May 13, 2010
Smash Summit Attracts the Best Marketers & Brands in Silicon ValleySmash Summit, which was held in San Francisco yesterday, explored social media marketing strategies, tactics, tools, & campaigns used by successful online companies to acquire and retain customers on search, social, and mobile.
Some of the speakers included Altimeter Group's Jeremiah Owyang, Google's Hunter Walk, Twitter's Anamitra Banerji, Facebook's Bubba Murarka, Mattel's Cynthia Neiman, Dogster's Ted Rheingold, RockYou's Lisa Marino and Paul Kim from Automattic.
Also on stage was Marcus Nelson from Salesforce, Comcast's Frank Eliason, David Lifson from Postling, Rowen Payson from Virgin America, Rashmi Sinha from Slideshare and Victoria Ransom from Wildfire.
Payvment's Christian Taylor talked about the use of shopping carts to enhance your campaigns; one simple line of code embedded on your web page transforms into a shopping cart system without a lot of effort. You can use it to sell your products anywhere or with affiliate/referral links to increase your affiliate revenue.
It's important to create social sharing components in your copy: the more social your copy is, the more effective your click through rates will be. He used an example of how KISS in the 1970s made their fans become part of their army. The same thing applies today but online -- create your army and keep them satisfied.
A few Facebook fan page tips for big brands: give users an incentive to become a fan of your brand by offering exclusive deals or merchandise. This can triple engagement as well as up the number of fans. For example, Pampers offered 1,000 diaper packs for $10 each on its Facebook store and in one hour, they not only sold all 1,000 diapers, but got 1,000 more fans.
20,000 brands & retailers have launched stores on Facebook, 120,000 searchable products have been added to Facebook, and there are 400,000 Facebook users shopping across these 20,000 stores.
Google's Hunter Walk talked about how to more effectively broadcast your business on YouTube and how it should be part of your overall SEO strategy.
Rule #1: create the right content and make sure it’s the most effective it can be in the YouTube environment. He reminds us that YouTube is the second largest search engine in the world with over 1 billion video playbacks each day.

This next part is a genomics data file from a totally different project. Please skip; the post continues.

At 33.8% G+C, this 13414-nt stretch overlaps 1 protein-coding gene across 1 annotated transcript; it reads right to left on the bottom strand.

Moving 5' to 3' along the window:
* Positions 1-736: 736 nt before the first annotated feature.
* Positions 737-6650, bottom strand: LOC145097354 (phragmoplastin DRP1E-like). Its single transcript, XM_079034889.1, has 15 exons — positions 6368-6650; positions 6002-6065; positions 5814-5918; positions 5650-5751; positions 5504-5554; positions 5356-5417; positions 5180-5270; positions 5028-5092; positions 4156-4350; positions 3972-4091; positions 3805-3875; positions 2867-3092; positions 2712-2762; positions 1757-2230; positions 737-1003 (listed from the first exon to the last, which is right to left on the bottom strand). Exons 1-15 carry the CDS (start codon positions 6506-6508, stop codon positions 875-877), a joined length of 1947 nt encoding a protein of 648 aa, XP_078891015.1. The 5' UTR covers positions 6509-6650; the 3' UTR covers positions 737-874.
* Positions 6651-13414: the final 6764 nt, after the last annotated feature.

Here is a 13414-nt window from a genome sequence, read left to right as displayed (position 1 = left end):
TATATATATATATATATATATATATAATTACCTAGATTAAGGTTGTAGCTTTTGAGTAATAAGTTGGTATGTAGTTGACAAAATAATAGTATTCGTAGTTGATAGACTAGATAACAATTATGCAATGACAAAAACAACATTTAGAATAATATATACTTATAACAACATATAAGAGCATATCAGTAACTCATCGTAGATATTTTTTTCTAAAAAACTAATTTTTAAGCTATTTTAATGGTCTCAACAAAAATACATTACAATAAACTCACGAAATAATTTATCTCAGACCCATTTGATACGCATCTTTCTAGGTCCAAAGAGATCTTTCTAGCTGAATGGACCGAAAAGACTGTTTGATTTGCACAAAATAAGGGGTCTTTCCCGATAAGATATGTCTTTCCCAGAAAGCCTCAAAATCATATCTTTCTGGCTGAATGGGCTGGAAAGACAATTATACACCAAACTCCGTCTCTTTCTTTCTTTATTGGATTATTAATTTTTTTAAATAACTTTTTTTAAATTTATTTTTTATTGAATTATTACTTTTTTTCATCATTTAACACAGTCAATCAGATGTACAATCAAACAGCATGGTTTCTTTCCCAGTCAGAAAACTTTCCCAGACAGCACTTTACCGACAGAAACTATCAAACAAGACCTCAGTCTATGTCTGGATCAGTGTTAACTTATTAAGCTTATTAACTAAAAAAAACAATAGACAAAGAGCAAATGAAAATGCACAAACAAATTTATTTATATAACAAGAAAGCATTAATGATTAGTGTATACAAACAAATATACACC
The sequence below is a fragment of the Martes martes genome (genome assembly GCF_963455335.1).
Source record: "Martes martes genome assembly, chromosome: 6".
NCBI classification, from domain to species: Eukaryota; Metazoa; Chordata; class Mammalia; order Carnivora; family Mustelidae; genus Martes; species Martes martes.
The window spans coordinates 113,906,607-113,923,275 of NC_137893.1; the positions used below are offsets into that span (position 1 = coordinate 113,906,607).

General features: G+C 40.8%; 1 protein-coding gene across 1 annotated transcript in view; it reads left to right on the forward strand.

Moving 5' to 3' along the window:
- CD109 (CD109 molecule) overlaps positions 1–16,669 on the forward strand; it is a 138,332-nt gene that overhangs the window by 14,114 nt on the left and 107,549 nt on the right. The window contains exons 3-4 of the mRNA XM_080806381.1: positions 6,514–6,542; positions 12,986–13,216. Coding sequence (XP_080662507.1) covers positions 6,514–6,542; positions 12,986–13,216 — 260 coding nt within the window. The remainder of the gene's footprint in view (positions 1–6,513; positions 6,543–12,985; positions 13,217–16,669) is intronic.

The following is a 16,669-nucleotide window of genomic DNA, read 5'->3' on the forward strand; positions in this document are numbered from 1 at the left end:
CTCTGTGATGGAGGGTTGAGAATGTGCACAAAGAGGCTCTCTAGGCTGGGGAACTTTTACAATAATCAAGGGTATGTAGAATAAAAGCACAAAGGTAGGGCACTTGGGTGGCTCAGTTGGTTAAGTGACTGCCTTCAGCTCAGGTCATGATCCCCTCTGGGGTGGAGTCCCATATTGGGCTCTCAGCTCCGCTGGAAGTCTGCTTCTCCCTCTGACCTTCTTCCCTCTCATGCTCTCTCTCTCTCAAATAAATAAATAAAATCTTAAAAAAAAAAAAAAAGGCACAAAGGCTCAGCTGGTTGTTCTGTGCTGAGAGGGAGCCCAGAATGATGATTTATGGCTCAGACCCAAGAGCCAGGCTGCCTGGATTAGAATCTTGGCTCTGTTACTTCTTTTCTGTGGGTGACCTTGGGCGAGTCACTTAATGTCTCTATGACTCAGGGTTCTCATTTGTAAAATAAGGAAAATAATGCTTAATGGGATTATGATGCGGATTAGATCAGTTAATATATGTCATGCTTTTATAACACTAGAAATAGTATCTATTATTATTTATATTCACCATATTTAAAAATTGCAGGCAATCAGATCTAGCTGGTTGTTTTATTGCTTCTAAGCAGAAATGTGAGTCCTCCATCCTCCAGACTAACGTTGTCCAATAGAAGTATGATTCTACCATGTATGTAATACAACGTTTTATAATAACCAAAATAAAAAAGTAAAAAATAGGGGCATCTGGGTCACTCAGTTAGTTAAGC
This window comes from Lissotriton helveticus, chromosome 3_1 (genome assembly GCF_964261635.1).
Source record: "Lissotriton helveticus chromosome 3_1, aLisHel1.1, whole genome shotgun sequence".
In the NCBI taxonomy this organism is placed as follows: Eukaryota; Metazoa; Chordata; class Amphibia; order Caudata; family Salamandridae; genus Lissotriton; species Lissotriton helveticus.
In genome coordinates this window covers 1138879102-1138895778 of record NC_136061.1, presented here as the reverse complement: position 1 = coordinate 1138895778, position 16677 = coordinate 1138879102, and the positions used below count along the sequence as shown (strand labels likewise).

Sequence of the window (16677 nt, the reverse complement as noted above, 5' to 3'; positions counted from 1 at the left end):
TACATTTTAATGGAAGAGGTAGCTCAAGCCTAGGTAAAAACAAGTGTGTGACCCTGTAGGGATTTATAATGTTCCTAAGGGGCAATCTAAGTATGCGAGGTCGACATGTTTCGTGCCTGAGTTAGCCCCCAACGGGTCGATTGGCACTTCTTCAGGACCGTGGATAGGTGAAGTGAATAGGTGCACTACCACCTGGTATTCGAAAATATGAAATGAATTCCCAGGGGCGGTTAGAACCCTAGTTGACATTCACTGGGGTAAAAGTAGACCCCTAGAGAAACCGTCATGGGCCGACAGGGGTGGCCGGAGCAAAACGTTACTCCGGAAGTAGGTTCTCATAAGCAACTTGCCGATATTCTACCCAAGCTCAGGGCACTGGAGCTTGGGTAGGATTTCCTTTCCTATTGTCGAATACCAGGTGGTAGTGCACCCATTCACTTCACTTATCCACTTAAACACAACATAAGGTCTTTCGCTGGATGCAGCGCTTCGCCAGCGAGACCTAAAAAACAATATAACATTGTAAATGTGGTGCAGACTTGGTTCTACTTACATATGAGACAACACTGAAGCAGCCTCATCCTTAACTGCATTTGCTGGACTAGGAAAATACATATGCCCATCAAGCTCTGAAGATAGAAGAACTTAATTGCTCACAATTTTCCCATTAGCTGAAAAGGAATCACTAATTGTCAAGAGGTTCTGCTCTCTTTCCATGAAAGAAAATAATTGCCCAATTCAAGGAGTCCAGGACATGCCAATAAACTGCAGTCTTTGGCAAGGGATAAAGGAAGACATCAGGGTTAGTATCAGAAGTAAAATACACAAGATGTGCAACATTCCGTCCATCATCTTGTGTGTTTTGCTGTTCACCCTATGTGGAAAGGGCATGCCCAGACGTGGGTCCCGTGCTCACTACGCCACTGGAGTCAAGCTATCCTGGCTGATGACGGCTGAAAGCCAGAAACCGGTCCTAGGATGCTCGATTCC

So, what is a content strategy? Creating something people want to watch AND helping others create content for you.
Sure, you have to create something that is not only compelling in a YouTube environment, but also authentic, the overused but still relevant word when 'playing' on social media platforms. Being authentic is not enough however.
The basics: create a YouTube channel, upload demos, make sure you offer lots of content so there are more opportunities to engage with people and offer value through fresh content. Other tips include showing some behind the scenes visuals and audio, such as interviews and amusing moments.
A few takeaways -- ask yourself the following questions:
How does your product relate to what people are talking about & searching about now? Are you adding the most relevant meta data - description and tags? Once you upload your video, are you participating in your community?
Are you adding the most relevant meta data - description and tags?
Once you upload your video, are you participating in your community?
There is higher value in the comments people leave behind - you want to make sure you are participating in those discussions. You should have an anchor video (for your anchor, you should shoot for 5K+ views, which will help you surface in search and related videos and ultimately lead to more organic traffic.
You should also cross-promote your videos on Facebook, Twitter, your website and blog. You can auto-share your uploads, favorites and other links directly to other social networking sites. According to Hunter, for every auto-shared tweet, they see about 7 click backs on YouTube. You can also promote your video by getting a custom overlay which will improve your conversation funnel. You can then check your cost-per-view in your content and maximize/tweak it to get more click throughs over time.
Salesforce has a YouTube presence and with over 300 videos and more than 6,000 views a day, that's roughly the equivalent of 35 hyper-efficient sales reps on the phone.
Twilio's Jeff Lawson talks about how their solution is the intersection of communications apps and web developers. They have over 10,000 developers and are currently being used by Sony, 37 Signals, Tumblr, SalesForce, Duke and more.
With Twilio, you can call people from Twitter. We see a demo of Lawson calling Dave McClure who has opted into the system, directly from Dave's Twitter account.
Twilio allows you to use social media to connect to people you already know. He then shows the Zappos Twitter page and talks about how Zappos could have analytics around the content is reading when the person calls, i.e., Customer X was reading this particular tweet when he called Zappos. It's an interesting way to connect social media with voice and SMS.
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